September 22, 2017

Christ the Cornerstone

‘Laudato Si’ is an encyclical for the 21st century

Archbishop Charles C. Thompson

In my column last week, I began to reflect on Pope Francis’ encyclical on the environment, “Laudato Si’, on Care for Our Common Home.”

In his own unique style, but consistent with previous popes, Pope Francis provides us with a wonderful blueprint for contemplation and action in response to the environmental challenges of our time. He writes with the true heart of a pastor and the mind of a teacher, seeking not to divide but to unite humanity in prayer, study, reflection, dialogue and response to a very serious issue that has an impact on all of creation. Although challenging, “Laudato Si’ ” ultimately conveys a message of hope.

Running throughout “Laudato Si’ ” is the concept of sustainability by means of an integral ecology. To that end, Pope Francis poses a question for all to consider: “What kind of world do we want to leave to those who come after us, to children who are now growing up?” (#160)

Seven key principles of Catholic social teaching are intertwined throughout this encyclical. These include: life and dignity of the human person; call to family, community and participation; rights and responsibilities; option for the poor and vulnerable; the dignity of work and the rights of workers; solidarity; and care for God’s creation. From the perspective of justice, none of these are optional.

Faithful to the Church’s notion of the relationship between faith and reason, Pope Francis draws on the knowledge of experts in various fields of science. The pope is not attempting to provide economic, political or biological solutions. He clearly points out that the role of the Church is not to provide practical solutions, but to provide encouragement and guidance in the search for such solutions.

In particular, Pope Francis emphasizes the plight of the poor in the midst of the environmental challenges before us. He exhorts all humanity to an openness of heart and mind toward a deeper sense of appreciation for all creation as a gift from God. Such appreciation rightfully leads to a greater commitment to simplicity, harmony, humility, solidarity and, most importantly, dialogue.

Not one to shy away from challenges or criticism, Pope Francis stresses the need for both individual and societal conversion to become more engaged in relationship with God, others and creation as a whole. To be authentically and truly free, one cannot exclude any of these relationships without compromising one’s own dignity and integrity.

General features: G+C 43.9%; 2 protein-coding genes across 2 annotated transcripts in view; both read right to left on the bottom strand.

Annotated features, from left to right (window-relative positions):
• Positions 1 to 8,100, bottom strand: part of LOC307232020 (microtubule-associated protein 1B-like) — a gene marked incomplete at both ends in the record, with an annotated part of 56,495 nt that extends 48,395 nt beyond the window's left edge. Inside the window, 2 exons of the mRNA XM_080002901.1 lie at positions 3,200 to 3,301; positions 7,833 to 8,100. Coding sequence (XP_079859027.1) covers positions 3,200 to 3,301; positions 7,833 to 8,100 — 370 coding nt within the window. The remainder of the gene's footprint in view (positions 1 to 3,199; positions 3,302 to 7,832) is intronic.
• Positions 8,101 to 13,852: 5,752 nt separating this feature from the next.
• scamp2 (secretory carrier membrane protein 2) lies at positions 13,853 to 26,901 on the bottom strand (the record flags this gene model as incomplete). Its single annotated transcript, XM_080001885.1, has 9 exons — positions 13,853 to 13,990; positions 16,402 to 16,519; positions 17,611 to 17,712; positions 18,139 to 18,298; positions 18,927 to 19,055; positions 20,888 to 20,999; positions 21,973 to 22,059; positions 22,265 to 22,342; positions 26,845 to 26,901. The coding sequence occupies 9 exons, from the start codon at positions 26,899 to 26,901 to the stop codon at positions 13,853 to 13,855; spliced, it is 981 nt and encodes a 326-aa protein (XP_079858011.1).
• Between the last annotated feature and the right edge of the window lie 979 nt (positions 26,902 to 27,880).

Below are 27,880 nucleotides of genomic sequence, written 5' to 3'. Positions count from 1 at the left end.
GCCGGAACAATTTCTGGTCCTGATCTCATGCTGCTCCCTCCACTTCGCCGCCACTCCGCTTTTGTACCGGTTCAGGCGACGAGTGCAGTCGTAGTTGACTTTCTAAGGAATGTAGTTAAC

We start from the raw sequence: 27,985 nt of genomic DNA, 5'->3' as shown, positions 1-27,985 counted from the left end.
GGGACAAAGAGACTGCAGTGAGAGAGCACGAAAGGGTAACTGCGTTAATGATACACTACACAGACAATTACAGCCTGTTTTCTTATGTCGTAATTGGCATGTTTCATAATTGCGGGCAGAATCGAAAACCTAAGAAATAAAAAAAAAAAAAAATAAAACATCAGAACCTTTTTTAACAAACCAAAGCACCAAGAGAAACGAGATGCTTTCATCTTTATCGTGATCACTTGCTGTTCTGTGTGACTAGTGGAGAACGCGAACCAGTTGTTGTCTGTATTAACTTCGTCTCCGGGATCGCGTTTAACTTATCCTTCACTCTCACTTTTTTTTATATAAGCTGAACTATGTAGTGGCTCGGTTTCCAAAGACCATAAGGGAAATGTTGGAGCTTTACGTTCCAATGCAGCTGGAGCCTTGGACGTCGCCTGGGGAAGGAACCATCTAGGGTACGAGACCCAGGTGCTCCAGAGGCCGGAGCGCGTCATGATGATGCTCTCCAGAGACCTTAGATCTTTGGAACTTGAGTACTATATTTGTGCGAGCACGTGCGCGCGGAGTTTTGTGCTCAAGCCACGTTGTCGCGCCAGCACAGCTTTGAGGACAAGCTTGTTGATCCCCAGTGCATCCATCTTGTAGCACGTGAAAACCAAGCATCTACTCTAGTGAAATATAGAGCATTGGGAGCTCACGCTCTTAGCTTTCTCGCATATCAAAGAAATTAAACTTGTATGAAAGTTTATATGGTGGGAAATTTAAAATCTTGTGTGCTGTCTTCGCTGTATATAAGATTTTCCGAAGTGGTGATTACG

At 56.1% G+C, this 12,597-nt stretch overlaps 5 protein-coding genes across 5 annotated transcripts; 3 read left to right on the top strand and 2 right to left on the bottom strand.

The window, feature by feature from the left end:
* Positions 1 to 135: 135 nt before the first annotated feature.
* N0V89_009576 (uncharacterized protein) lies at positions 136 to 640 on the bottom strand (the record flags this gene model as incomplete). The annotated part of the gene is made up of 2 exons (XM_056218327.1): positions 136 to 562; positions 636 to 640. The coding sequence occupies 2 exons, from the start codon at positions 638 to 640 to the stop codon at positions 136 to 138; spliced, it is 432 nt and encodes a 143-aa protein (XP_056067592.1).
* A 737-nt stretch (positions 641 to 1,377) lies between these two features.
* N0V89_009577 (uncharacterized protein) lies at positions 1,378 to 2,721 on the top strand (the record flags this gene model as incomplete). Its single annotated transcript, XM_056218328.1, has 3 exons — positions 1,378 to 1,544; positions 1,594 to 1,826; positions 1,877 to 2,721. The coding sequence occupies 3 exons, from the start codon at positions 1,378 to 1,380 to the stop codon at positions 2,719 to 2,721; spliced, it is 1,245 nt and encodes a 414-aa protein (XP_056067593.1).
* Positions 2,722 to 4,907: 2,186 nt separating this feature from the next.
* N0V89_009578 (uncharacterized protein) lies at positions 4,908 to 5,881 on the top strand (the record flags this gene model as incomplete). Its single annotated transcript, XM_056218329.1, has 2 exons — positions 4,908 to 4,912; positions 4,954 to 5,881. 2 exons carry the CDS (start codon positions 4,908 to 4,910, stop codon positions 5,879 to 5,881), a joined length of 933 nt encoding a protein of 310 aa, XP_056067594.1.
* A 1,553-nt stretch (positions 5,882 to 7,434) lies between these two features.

The Holy Father is especially concerned with all the waste and destruction of what he terms a “throwaway culture,” rooted in selfishness, indifference, excessive individualism and unrestrictive consumerism. He particularly points out that the more industrialized, first-world countries, such as the United States, must assume a greater responsibility for assisting the poorer countries in achieving a more sustainable livelihood.

Excessive consumption of the Earth’s resources by developed countries cannot continue in isolation to the depravations existing in developing countries. While he readily acknowledges that climate change and degradation of the Earth’s resources are not limited to a single issue, Pope Francis does not hesitate to emphasize the “human factor” contributing to the environmental crisis that has especially escalated in the last couple of decades.

Everyone, including the poorest of the poor, has an inalienable right to a decent living, drinkable water, food, employment, health care and housing. To this end, true to his Jesuit spirituality, the Holy Father exhorts each human being to engage in a daily examination of conscience.

Pope Francis makes it clear that authentic, sincere and inclusive engagement in ongoing dialogue is paramount. No one should be left from the table, especially those who are most affected by any type of economic or political decision in any given situation. No one should be left out of the conversation if it is to be honest, just and best for all involved.

Properly caring for Mother Earth, our common home, demands a commitment to sacrifice and simplicity of life on the part of every Christian. Applying “Laudato Si’ ” to the challenges of our local situation, we can begin to make headway by addressing the four principal areas to overcoming the scourge of poverty in our midst as outlined in the Indiana bishops’ pastoral letter “Poverty at the Crossroads: The Church’s Response to Poverty in Indiana.” These include family life, employment, education and health care. Created in the image of God, each of us has the capacity to make a difference.

Drawing grace and inspiration from the unity of the loving relationship of the Holy Trinity—Father, Son and Spirit, three persons in one God—we human beings are at our best when living in right relationships with God, others, self and creation. †

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